When President Obama came to office he told the nation that a shared sacrifice was key to America’s recovery. He urged Americans toward self-reliance and thrift. In those early days the idea of reviving the “victory garden” concept of WWII became an idea whose time had come… again. So, let’s tell a fairy tale of one upper class Midwestern Mommy, shall wee. With Obama’s example to the nation before her, this mother decided to take the President up on his suggestion and began her own victory garden in her upscale neighborhood.
She was initially excited about her contribution to that shared sacrifice so urgently hailed by the president, even felt duty bound to observe the president’s exhortation. Soon she broke ground with the help of her children. She even brought some local kids over to her house to help so that the spirit of the effort might spread. It was a picture worth seeing and a message earnestly delivered.
The digging and planting was quite successful, actually. She was gratified that some local media arrived at her picture perfect home and indulged some ooos and ahs about how she was involving the city’s youth and inculcating a concern for our nation among them.
As the rains came and nature plied her hand at the little plot, what always happens came to pass. A few weeds grew here and there and had to be removed, tilling had to be done, fertilizer spread, and when the flowering plants resulted in a needed harvest, picking was sure to be necessary.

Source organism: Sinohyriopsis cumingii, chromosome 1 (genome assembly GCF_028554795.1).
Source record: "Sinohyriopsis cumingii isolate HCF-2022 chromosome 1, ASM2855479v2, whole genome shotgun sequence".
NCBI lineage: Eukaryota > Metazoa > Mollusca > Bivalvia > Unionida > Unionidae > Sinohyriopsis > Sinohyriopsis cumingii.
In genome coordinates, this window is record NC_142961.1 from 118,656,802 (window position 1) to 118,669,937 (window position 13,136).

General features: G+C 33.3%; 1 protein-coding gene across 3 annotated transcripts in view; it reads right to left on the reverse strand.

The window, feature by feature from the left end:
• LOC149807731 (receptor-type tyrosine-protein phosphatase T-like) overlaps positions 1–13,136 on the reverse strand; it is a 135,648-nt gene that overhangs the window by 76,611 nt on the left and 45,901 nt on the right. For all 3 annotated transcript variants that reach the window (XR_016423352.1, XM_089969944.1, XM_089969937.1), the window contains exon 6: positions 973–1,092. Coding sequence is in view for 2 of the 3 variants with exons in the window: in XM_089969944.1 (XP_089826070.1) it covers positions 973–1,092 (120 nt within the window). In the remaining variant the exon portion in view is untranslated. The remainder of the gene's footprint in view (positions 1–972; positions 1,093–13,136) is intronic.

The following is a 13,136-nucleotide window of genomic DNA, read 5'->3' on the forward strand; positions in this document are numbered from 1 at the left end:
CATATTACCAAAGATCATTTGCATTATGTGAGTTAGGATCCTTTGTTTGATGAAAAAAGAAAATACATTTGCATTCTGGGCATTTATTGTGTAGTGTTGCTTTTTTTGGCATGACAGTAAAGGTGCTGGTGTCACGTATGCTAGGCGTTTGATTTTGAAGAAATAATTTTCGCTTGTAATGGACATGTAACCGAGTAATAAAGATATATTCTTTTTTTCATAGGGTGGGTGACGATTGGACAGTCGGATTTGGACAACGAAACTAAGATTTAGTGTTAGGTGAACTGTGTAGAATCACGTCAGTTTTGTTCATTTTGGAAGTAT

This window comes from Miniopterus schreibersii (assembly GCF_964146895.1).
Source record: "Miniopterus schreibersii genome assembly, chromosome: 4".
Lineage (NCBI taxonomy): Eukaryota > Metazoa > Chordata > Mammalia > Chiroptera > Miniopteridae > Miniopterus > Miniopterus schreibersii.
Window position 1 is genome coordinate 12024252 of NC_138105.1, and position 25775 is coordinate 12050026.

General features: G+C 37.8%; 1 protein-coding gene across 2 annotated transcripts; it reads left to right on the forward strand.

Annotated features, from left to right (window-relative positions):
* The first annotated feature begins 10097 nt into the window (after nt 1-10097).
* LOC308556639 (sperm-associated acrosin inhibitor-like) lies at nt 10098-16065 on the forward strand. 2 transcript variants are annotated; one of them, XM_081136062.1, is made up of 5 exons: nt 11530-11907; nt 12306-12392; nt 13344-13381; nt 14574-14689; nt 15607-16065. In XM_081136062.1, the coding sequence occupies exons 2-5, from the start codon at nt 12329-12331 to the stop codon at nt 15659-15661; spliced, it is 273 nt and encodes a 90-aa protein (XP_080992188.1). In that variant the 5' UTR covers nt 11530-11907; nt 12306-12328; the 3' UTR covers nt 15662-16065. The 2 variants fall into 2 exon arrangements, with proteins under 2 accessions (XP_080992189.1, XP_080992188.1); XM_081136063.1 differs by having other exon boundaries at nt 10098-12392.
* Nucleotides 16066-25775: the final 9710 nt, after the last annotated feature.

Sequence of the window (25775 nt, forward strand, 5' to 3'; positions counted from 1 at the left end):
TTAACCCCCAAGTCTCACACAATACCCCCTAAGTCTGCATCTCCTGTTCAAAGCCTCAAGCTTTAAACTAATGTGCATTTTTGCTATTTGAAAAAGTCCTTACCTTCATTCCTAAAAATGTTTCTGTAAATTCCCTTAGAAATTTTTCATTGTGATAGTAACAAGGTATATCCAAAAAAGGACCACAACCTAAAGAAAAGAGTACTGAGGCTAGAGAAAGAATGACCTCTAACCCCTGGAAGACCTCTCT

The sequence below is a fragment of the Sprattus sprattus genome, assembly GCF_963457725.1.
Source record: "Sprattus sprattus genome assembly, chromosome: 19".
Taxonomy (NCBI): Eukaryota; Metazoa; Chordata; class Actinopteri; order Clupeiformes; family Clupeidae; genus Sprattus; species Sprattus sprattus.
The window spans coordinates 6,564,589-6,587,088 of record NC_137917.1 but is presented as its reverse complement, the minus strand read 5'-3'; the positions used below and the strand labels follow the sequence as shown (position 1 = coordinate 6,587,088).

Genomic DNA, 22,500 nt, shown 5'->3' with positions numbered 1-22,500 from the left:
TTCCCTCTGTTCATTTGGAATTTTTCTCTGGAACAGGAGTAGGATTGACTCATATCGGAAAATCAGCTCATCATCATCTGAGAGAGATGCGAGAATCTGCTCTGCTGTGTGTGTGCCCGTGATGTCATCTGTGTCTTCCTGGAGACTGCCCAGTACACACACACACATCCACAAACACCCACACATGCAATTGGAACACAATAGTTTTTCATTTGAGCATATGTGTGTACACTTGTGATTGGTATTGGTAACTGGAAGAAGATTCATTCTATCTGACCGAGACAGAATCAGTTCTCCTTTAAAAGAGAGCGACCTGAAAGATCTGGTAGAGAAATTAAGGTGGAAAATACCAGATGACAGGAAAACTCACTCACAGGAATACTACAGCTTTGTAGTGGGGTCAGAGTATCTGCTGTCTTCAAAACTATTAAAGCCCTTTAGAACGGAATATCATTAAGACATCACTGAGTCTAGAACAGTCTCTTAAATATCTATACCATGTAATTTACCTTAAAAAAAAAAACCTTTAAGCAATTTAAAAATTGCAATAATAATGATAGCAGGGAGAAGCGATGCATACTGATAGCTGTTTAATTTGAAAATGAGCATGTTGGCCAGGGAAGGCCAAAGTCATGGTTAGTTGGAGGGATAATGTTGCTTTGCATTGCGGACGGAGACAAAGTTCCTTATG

But, this upper class gardener had long since lost interest in the little project. She waved her hand dismissively and told her house servants to do all the lowly, manual labor because she was far too busy to grovel in the dirt, you see. Who could expect her to get her delicate hands dirty, anyway?
Besides, there wasn’t time. She had vacations planned, shopping to do, she was on a European tour ready to fulfill, nights on Broadway to indulge, and there were the community meetings, and other things like her children that took up so much of her time. Again, she wondered why did she have servants if they weren’t there to do the boring, lowly sort of work that so disinterested her? Why indeed.
So, the orders went out. The busy mommy went about her jet-set life and her cook and other house servants got on their hands and knees and pulled weeds, tilled the soil, spread the fertilizer, picked the crops, and then brought them into the house to serve the dilettante and her brood.
Soon enough, however, the upper class dabbler thought she’d better show her strata that she hadn’t forgotten her little project. After all, it would be unseemly if people suddenly realized that she had not followed through on her promise to be oh-so-concerned about that shared sacrifice business that was all the rage only a few months ago.
So a party was held. Once again the local kids were trundled out as backdrop to show that this upper class Mom was just like everyone else. As the kiddes gathered, the green-thumbed posh smiled and fed the props the crops. The clicking of the cameras and the ooos and ahs of the press filled her ears. And she was gratified once again, happy to know that her hard work, her constant attention to the nurturing and care of her garden was worth it. After all, what are servants for?
And once again Michelle Obama was proud of herself for her efforts. This was, she satisfactorily felt, the first time in her adult life she could be proud of a garden.